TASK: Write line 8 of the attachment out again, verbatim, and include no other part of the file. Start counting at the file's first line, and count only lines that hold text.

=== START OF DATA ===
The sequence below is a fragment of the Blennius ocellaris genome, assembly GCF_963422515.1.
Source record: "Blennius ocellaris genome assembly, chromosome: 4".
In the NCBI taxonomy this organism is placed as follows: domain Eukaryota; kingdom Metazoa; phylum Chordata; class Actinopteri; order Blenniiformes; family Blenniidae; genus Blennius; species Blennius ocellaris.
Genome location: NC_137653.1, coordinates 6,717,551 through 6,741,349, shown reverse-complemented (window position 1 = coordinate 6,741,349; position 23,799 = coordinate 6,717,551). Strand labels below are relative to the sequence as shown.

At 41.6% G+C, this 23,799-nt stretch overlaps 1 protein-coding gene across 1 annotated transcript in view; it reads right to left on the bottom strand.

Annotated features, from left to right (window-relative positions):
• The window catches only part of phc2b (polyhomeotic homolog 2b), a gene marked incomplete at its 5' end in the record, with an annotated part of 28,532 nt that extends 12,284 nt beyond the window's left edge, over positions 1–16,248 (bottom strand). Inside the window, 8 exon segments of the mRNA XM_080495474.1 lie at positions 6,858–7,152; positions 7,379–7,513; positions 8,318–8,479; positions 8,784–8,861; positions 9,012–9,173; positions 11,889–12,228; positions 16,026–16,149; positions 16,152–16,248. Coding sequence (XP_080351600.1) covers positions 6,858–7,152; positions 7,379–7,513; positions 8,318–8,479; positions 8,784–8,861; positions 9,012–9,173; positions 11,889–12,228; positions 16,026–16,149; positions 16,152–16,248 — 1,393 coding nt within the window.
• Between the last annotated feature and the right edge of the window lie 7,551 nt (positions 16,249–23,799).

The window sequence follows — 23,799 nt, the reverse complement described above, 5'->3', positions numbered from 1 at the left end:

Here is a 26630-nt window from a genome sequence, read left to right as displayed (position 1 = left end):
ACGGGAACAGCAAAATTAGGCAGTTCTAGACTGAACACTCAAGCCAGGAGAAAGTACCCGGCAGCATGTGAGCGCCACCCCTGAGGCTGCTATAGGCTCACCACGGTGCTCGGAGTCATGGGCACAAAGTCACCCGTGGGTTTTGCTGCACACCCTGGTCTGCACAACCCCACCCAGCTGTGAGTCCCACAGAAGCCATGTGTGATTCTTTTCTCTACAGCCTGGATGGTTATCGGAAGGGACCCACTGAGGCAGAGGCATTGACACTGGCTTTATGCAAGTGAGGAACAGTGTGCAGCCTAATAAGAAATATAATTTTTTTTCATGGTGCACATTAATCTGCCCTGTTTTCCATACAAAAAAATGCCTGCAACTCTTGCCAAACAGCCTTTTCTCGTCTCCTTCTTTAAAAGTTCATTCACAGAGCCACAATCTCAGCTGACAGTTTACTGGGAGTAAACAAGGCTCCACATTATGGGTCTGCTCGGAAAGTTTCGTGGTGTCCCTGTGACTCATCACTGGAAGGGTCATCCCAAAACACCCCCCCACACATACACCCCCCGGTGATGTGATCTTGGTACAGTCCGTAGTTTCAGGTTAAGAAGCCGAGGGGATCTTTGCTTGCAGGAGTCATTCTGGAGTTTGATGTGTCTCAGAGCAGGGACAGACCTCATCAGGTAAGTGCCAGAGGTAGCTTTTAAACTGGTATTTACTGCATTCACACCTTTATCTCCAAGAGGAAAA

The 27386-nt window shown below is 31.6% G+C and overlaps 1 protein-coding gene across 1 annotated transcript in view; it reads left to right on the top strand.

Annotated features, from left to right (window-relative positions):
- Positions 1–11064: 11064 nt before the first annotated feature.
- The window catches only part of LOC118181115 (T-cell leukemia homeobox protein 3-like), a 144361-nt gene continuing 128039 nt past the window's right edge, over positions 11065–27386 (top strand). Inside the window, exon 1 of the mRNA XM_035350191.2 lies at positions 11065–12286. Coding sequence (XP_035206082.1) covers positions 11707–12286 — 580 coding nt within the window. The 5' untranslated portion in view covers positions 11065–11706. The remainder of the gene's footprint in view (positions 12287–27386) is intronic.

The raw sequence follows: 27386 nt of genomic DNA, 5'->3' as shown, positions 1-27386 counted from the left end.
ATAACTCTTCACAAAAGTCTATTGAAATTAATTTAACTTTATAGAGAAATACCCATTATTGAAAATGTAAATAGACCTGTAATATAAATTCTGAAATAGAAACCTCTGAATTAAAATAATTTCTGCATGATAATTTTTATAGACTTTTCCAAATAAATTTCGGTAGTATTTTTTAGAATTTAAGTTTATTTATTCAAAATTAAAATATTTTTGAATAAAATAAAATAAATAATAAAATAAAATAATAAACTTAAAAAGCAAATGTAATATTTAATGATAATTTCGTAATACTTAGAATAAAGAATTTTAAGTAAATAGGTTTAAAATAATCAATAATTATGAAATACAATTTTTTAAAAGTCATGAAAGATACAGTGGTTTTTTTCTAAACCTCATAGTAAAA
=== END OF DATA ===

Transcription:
• Between the last annotated feature and the right edge of the window lie 7,551 nt (positions 16,249–23,799).